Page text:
Thomas Hoccleve and Medieval Mental Health

This has two strands. The first of these is about Middle English poetry and how we ought to pay more attention to those poets who weren’t Geoffrey Chaucer. The second relates to madness and poetry and how Hoccleve in particular has challenged my view of the confessional poem.

I’m a relative newcomer to medieval verse, I’d been put off Chaucer at A level (as with most other things) and since then have been pre-occupied by other periods. My knowledge of the 14th and 15th centuries is scanty and it seemed like to much effort to acquire the context as well as the ability to read Middle English.

Two things then occurred- the internet got better and I decided that rather than move forwards through the canon, which would have meant Dryden and Pope, I would move backwards. The improvement in the internet has meant that there are many more resources on-line and that I now have access to a wide range of books on the period as well as primary texts.

The first thing that I’ve learned is that Middle English is gloriously expressive and this makes me smile a lot. The second thing is that it isn’t ‘fixed’ in that there are huge variations in vocabulary and sentence construction. This ‘mobility’ is much more apparent than it is in the 16th century early modern usage.

So, I’m paying attention to Hoccleve and am being dragged further and further into the work because he throws himself into his poems (in every sense) and he’s really good at feeling sorry for himself. I first came across him on the TEAMS site which is really good for us newbies because it provides both an introduction and translates the more difficult words. The site has Hoccleve’s best known work ‘The Regiment of Princes’ and, on the strength of that, I’ve subsequently bought ‘My Compleinte and Other Poems’ edited by Roger Ellis. I’ve had a recent moan about Ellis’ gloss but it is mostly serviceable even if it makes me cross.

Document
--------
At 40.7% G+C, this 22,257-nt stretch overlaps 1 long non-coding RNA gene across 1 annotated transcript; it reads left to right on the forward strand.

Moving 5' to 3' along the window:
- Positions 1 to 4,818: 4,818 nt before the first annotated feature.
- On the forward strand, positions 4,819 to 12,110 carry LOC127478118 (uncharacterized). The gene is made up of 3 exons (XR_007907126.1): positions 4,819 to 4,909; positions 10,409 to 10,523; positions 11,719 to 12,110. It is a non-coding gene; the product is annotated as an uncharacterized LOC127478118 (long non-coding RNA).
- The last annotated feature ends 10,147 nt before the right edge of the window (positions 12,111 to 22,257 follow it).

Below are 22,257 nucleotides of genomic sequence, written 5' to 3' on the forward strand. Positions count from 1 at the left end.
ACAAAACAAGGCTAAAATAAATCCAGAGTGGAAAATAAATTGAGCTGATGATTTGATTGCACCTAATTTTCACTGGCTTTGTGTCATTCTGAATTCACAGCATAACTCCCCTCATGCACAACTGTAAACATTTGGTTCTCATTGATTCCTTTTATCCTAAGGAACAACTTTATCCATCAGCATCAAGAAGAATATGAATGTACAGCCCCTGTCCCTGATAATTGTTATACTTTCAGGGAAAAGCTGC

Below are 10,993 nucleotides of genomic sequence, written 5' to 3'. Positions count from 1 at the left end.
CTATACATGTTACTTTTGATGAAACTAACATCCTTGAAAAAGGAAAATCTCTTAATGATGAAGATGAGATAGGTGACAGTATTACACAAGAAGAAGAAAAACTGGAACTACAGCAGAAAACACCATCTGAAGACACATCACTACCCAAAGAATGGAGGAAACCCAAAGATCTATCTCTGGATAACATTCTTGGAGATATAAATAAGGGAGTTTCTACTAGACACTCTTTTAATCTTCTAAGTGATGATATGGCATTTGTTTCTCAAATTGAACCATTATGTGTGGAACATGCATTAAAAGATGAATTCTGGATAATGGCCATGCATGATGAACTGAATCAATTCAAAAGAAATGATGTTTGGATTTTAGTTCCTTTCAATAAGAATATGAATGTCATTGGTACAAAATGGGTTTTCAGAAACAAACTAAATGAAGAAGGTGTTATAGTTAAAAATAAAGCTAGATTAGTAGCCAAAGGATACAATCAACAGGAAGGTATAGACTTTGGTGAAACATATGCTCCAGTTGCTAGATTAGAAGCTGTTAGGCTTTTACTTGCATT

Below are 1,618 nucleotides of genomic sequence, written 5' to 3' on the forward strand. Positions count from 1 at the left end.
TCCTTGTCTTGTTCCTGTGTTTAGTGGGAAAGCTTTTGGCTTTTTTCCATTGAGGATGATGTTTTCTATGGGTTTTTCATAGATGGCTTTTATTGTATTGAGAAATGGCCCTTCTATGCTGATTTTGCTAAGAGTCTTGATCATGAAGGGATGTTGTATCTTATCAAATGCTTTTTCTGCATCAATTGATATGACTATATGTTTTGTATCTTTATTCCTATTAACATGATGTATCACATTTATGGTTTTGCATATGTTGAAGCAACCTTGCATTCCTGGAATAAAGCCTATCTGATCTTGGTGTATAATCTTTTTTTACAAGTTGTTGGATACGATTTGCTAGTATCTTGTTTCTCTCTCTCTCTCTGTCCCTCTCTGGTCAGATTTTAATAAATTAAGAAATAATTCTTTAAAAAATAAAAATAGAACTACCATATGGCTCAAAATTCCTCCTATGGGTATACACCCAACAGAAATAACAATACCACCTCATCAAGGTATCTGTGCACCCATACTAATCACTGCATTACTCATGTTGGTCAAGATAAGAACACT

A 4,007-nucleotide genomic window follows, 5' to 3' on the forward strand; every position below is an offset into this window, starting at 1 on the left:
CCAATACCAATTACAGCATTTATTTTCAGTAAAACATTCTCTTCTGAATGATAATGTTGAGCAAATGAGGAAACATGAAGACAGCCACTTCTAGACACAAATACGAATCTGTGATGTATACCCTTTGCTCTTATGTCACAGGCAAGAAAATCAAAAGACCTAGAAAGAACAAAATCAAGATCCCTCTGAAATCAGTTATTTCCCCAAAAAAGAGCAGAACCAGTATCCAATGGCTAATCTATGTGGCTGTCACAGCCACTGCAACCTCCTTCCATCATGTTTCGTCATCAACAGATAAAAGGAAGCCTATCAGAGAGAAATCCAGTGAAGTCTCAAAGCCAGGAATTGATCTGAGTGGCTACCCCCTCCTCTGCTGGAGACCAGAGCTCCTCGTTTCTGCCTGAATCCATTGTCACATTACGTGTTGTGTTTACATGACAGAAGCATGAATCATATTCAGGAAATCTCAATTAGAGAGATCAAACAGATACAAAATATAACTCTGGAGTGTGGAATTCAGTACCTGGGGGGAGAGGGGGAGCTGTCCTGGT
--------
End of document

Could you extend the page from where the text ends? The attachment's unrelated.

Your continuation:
We now come to the confessional. I’m against confessional poetry because most of it strikes me as self-indulgent whinging with more than a little exhibitionism which I find distateful. I accept that this is a personal view but it’s one that I can usually defend. As a bipolar depressive I’m particularly against confessional poems about the poet’s mental health and share Geoffrey Hill’s distaste for the work of Lowell and Plath because of this. I also readily accept that this is about my view of how ‘we’ should respond to and ‘deal with’ our condition. Thomas Hoccleve experienced a bout of mental illness and wrote a poem about his experience which has gone some way to modify the above view.

Before proceeding, it is important to note that Hoccleve is one of literatures great complainers, he complains about not having enough money, about not being paid and about the poor state of his health and therefore qualifies as the leading miserablist of the late medieval period. The other point to note is that he was a senior civil servant, working as a senior clerk in the office of the privy seal and was never poorly paid by the standards of the day. Having this job also implies a thorough knowledge of both Latin and French.

The onset of the illness is described (in strictly medieval terms) in the first stanza after the prologue of ‘My Compleinte’. I have had to use contemporary lettering throughout because WordPress doesn’t seem keen on ME, I’ve marked with an asterisk where this occurs-